June 04, 2013

Demeanor is everything when collecting past due accounts

Delinquencies eventually plague most business owners. Sometimes the hard-luck story is true. Difficult circumstances can seriously impede a business owner’s ability to pay a bill on time. The trick is to know if the person is telling the truth, stalling for more time, or has no intention of ever paying the invoice.

Ascertaining patterns is crucial in your collection efforts. A business that has never missed a payment and then suddenly falls three months behind is sending a distress signal. Your task is to find out what’s causing the distress, while steering clear of violating laws put in place to protect a debtor’s privacy and reputation.

The first step is to glean as many clues as you can as to what the person’s intention might be. If you have an account history to reference, this will provide clues and should be reviewed before making a call.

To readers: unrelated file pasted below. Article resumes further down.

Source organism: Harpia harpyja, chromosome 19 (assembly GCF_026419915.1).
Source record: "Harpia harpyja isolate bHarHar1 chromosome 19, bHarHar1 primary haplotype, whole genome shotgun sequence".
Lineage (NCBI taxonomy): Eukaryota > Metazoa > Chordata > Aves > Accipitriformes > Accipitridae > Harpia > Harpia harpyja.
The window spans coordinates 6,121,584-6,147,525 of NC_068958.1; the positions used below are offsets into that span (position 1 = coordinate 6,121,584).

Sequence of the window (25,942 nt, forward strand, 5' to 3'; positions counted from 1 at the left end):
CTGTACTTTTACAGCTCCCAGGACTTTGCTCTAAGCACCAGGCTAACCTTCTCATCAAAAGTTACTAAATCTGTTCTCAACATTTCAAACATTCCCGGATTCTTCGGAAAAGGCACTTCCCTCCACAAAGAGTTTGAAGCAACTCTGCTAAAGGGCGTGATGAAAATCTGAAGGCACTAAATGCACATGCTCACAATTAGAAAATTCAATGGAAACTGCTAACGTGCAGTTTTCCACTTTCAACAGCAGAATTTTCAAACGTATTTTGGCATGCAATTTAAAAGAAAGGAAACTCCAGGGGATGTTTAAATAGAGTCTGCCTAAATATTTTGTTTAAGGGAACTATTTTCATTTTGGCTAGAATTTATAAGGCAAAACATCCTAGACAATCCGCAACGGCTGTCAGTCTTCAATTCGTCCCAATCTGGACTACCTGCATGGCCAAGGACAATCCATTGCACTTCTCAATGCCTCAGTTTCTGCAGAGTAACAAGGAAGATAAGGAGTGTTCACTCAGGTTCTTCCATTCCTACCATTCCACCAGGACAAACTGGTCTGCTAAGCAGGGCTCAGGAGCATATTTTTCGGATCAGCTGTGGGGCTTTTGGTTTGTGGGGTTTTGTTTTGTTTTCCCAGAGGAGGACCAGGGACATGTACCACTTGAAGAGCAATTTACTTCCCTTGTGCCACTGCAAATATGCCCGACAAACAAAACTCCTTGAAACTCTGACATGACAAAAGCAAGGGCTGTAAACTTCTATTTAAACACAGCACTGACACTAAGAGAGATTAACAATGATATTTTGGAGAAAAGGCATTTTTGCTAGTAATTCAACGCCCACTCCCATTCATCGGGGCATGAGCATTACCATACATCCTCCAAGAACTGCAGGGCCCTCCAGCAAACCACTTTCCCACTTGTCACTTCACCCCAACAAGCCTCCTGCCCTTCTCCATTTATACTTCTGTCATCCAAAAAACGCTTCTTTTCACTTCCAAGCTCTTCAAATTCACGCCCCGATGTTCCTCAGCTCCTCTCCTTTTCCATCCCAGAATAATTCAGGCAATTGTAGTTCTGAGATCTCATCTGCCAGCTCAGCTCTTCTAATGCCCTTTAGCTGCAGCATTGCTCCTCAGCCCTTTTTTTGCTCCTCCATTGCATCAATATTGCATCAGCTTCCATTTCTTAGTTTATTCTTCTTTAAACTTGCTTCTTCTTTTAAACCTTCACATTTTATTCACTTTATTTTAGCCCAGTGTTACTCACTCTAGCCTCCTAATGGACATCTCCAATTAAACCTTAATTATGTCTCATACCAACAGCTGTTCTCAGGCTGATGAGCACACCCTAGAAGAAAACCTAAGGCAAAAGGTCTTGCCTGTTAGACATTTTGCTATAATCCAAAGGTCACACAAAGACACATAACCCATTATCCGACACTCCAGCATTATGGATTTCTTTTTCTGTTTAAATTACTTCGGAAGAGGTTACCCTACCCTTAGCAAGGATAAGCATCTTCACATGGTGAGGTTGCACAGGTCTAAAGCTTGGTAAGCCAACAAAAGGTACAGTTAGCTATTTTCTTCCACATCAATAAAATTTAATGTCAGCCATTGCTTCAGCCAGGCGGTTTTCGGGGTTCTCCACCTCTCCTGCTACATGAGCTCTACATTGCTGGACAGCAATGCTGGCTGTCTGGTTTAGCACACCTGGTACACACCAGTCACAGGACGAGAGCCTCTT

When you pick up the phone, take a deep breath and focus on the task. Remember the goal is to garner as much information as you legally can. Start the call with a pleasant demeanor, and keep your voice upbeat and friendly. You may be able to head off a hostile response. When people become angry, a logical conversation is no longer possible. If the client becomes angry, then politely end the conversation. Don’t get baited into an angry back-and-forth exchange. That may be just a diversion tactic.

Politely ask for more information, while keeping your demeanor friendly and professional. Don’t react emotionally to what the clients says, except to express sympathy, and then move on to the business at hand. Always treat the person with respect. Preserving someone’s self-esteem will not cost you anything, and may gain you a lot during the course of your collection efforts. A small percent of the population are scam artists, but most clients want to make good on their promises, and are grateful for measured forbearance.

The odds that your delinquent business client will turn out to be a scammer are very low, but it is a possibility, particularly if the client has only conducted business with you for a short time. If you suspect a scam, check with your state’s attorney general, as this agency keeps a close watch on those who steal from consumers and businesses. You can also request a credit report on a business, before you extend payment terms.

Leave a Reply